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As much as Americans love their vehicles, purchasing those vehicles has too often been perceived as a chore. Not anymore. New trending data indicates that the purchase experience is about to become as thrilling as driving with the top down on an open road.
The growth of the auto industry has been a reflection of (or perhaps the impetus for) the economic growth of the nation ever since Henry Ford’s Tin Lizzie democratized the automobile. The US now has the largest controlled access highway network on Earth, which represents just a tiny fraction of the 4 million miles of roads crisscrossing the county.
Over the past 100 years or so, innovation in the design of the automobiles has come in intense waves of activity, while the channel for purchasing vehicles has remained astoundingly constant. The pattern was that prospective buyers did research (first with newspapers, now with the mobile web), then went to a dealer for a test drive, accompanied by a bit of hard sales techniques.
That uniform structure is going into history books now. Just as connected cars, driverless tech and electric engines have redesigned the basic concept of how a car looks and what it does, omnichannel purchasing strategies are reshaping the customer journey and the buying process. New data capture, event and experiential marketing technologies are making offline marketing easier to measure, run and scale.
We’ve put together insights from some of the sharpest minds in the auto industry today for a glimpse of what’s coming next in vehicle purchasing.
Erik Almadrones, managing director with Deloitte Digital, observed that one of the most significant trends over the past few years has been the crumbling of silos within auto organizations.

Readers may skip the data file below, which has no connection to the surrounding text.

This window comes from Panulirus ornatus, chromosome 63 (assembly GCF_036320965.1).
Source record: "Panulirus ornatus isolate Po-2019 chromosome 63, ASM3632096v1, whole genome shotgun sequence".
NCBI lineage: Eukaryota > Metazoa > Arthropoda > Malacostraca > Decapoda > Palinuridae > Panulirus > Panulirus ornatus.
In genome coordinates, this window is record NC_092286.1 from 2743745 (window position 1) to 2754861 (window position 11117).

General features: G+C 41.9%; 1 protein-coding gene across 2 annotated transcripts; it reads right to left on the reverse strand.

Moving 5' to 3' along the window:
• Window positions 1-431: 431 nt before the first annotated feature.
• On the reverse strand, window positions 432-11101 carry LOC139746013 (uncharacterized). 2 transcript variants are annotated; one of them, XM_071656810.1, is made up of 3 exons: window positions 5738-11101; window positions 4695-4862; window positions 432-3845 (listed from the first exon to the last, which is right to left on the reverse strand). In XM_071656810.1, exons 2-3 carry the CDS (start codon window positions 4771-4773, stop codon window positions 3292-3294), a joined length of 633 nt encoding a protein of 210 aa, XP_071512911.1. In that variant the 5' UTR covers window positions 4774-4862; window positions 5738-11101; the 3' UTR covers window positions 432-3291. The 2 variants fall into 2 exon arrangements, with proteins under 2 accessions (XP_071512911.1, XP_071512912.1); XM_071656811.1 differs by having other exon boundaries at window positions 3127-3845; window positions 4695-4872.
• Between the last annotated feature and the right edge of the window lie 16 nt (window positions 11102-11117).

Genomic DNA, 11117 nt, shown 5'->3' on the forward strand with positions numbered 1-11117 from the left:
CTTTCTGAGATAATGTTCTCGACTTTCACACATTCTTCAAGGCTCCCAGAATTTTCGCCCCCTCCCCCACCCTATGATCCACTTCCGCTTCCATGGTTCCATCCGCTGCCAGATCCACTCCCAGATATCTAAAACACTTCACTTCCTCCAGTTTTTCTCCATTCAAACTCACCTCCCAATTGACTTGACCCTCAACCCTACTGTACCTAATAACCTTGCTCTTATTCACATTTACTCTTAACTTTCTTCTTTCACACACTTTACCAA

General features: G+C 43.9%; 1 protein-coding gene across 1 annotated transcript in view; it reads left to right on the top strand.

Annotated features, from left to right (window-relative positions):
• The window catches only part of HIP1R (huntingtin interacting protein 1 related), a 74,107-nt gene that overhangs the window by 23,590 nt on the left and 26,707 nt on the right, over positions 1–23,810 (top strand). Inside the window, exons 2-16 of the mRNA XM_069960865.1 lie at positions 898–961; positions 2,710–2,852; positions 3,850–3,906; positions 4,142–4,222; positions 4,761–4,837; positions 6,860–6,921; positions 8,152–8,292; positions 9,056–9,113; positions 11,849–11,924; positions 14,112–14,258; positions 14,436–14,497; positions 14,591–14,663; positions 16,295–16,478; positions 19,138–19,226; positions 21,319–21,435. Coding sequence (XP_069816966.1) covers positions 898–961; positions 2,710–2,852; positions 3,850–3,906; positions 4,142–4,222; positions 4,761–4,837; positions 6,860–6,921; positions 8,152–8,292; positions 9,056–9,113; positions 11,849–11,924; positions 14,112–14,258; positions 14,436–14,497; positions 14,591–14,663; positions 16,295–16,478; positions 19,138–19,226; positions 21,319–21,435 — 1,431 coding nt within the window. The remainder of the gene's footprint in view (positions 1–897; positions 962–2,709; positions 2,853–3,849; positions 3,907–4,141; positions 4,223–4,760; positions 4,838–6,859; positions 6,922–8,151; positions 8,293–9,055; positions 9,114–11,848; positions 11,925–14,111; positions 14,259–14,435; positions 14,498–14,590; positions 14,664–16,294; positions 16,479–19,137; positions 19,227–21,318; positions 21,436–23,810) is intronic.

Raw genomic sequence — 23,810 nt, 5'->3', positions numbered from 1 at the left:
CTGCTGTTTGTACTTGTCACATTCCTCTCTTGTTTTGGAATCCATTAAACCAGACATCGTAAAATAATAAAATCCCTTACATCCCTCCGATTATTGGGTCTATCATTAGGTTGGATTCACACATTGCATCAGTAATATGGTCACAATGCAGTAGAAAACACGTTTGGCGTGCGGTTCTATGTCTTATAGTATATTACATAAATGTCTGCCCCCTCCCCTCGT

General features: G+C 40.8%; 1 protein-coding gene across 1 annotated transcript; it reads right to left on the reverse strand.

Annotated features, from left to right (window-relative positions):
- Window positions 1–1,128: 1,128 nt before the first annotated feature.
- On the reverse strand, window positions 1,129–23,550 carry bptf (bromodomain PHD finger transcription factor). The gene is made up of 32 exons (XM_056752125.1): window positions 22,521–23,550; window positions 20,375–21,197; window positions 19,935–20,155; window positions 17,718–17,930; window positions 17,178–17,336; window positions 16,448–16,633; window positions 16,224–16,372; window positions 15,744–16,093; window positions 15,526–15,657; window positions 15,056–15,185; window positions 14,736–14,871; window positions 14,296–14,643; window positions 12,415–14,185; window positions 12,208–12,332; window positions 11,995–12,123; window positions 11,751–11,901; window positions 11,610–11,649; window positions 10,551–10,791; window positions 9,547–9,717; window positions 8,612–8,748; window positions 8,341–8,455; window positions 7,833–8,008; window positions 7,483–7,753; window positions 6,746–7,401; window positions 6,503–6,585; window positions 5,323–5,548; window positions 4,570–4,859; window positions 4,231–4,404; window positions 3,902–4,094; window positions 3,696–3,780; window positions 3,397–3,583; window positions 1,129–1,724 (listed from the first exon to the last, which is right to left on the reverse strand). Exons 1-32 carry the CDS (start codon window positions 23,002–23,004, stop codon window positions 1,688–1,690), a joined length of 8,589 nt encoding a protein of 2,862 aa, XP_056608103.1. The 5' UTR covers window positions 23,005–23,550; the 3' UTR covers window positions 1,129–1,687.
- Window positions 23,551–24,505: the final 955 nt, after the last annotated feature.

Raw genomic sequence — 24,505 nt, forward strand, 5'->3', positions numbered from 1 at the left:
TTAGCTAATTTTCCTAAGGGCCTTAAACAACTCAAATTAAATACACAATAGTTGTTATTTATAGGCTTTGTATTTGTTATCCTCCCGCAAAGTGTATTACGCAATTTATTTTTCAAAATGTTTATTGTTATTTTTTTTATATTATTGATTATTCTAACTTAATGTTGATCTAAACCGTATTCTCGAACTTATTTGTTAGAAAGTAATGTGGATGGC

Managers in charge of incentive programs can no longer afford to operate independent of marketing teams that promote experiential programs or programmatic ad buys. Almadrones suggested that success in the industry hinges on tighter integration around agreed on metrics.
He wrote, “The goal is to enable the people who plan, manage and execute incentives to directly coordinate and collaborate with their counterparts in brand marketing, and for both groups to jointly plan the company's advertising and incentive programs.”
Handshakes are hard to come by as online connections multiply. For Louis Falco, Cadillac’s Head of Customer Relationships and Brand Loyalty, the future belongs to those players who make the buying process painless, whether that means more positive in-person interactions or more valuable online portals.
In one of Limelight’s own webinars on the topic, Falco explained, “The most important thing… is identifying the moments that matter and the pain within the journey. You succeed as a top brand by understanding what consumers value and where you're failing to deliver on the value for those consumers.”
In the World Economic Forum’s examination of digital transformation in the automotive industry, Giuseppe Moder, Digital Marketing and Customer Relationship Management Director at Fiat Chrysler, pointed out that the value offered by industry leaders must continue long after the vehicle purchase.
The industry leaders of tomorrow won’t be concerned with just making or selling a great car anymore, they will be building digital ecosystems to improve the lives of their customers. He said, “It doesn’t make sense to be a car manufacturer anymore. I need to give you an integrated solution for your mobility.”